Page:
Watch the full story:

Over one million people in Tennessee are at risk of hunger every day. And since the outbreak of COVID-19, Second Harvest has seen a 50% increase in need for their services. That's why Amazon is Delivering Smiles and giving back this holiday season by fulfilling hundreds of AmazonSmile Charity Lists, donating essential pantry and food items to help organizations like Second Harvest to feed those hit the hardest this year.

Visit AmazonSmile Charity Lists to donate directly to a local food bank or charity in your community, or simply shop smile.amazon.com and Amazon will donate a portion of the purchase price of eligible products to your selected charity.

via Matt / Flickr

An Oregon, Ohio police dispatcher and the daughter of a domestic abuse victim are being lauded for their response to a violent situation. Dispatcher Tim Teneyck was manning the phone lines when a curious call came in that he first assumed was a prank.

"I would like to order a pizza," the 911 caller said, giving a residential address.

"You called 911 to order a pizza?" a bemused Teneyck asked. "This is the wrong number to call for a pizza."

"No, no, no, no, you're not understanding," the woman insisted.

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A lot of people here are like family to me," Michelle says about Bread for the City — a community nonprofit located in Washington DC that provides local residents with food, clothing, health care, social advocacy, and legal services. And since the pandemic began, the need to support organizations like Bread for the City is greater than ever, which is why Amazon is Delivering Smiles to local charities across the country this holiday season.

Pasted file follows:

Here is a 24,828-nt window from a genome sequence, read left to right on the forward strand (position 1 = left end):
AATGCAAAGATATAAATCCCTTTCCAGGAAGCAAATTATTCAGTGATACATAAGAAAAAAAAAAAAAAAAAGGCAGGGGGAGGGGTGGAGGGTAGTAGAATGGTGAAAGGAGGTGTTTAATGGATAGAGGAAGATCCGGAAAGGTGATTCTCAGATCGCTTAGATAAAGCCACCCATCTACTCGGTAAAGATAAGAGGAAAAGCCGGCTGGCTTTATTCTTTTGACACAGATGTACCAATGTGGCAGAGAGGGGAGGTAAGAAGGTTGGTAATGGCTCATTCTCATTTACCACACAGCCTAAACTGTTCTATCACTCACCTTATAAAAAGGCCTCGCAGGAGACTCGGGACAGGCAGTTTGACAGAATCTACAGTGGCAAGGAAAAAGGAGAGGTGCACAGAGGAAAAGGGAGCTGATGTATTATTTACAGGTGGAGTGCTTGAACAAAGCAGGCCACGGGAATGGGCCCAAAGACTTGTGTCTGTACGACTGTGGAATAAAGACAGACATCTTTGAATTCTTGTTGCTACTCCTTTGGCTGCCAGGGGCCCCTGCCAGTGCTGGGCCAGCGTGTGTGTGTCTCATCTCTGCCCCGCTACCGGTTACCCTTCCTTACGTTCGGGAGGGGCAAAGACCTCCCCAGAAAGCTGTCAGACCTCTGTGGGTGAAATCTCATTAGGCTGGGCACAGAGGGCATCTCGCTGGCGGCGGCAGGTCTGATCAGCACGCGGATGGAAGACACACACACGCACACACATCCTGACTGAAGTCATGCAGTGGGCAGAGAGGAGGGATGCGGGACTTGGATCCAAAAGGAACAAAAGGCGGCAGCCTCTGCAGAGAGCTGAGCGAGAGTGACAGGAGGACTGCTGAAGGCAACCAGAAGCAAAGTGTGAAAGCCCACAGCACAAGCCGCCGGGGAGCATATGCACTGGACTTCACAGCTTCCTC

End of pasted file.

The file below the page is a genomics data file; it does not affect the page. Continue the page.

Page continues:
Watch the full story:

Amazon is giving back by fulfilling hundreds of AmazonSmile Charity Lists, and donating essential pantry and food items to help organizations like Bread for the City provide to those disproportionately impacted this year.

Visit AmazonSmile Charity Lists to donate directly to a local charity in your community, or simply shop smile.amazon.com and Amazon will donate a portion of the purchase price of eligible products to your charity of choice.

Grab a tissue, folks, because this is one of those stories that has almost too much love and goodness to bear in it.

Sara Verkuilen was working at Hair Cuttery in Round Lake Beach, Illinois last winter when an older couple walked in for a haircut. "I don't think I had ever done their hair before," Verkuilen told Welcometoterranova. "They were walk-ins."

The man and his wife were "just really cute together," she recalled. "He was so sweet with her and obviously very in love."

Little did Verkuilen know how much of an impression her personal service and professional skills would have on both them that day.

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Being labeled as "difficult" because you refuse to accept a bad situation is almost a rite of passage for women. Unfortunately, that difficult label – whether deserved or not – can make or break a woman's success. A study conducted at the University of Hamburg's Department of Economics found, "[D]islikability hurts women] more than likeability helps" and "women significantly suffer from the variation in likability and achieve overall worse outcomes than men."

The drama between Will Smith and Janet Hubert (aka the O.G. Aunt Viv) behind the scenes on The Fresh Prince of Bel-Air has been the subject of copious nostalgia-themed click-bait articles. Hubert was reportedly fired for being "difficult" and replaced with Daphne Maxwell Reid after season three, but the real story behind Hubert's departure is sadly too familiar to many women in the workplace where likeability sometimes factors into a woman's performance more than competence or fairness.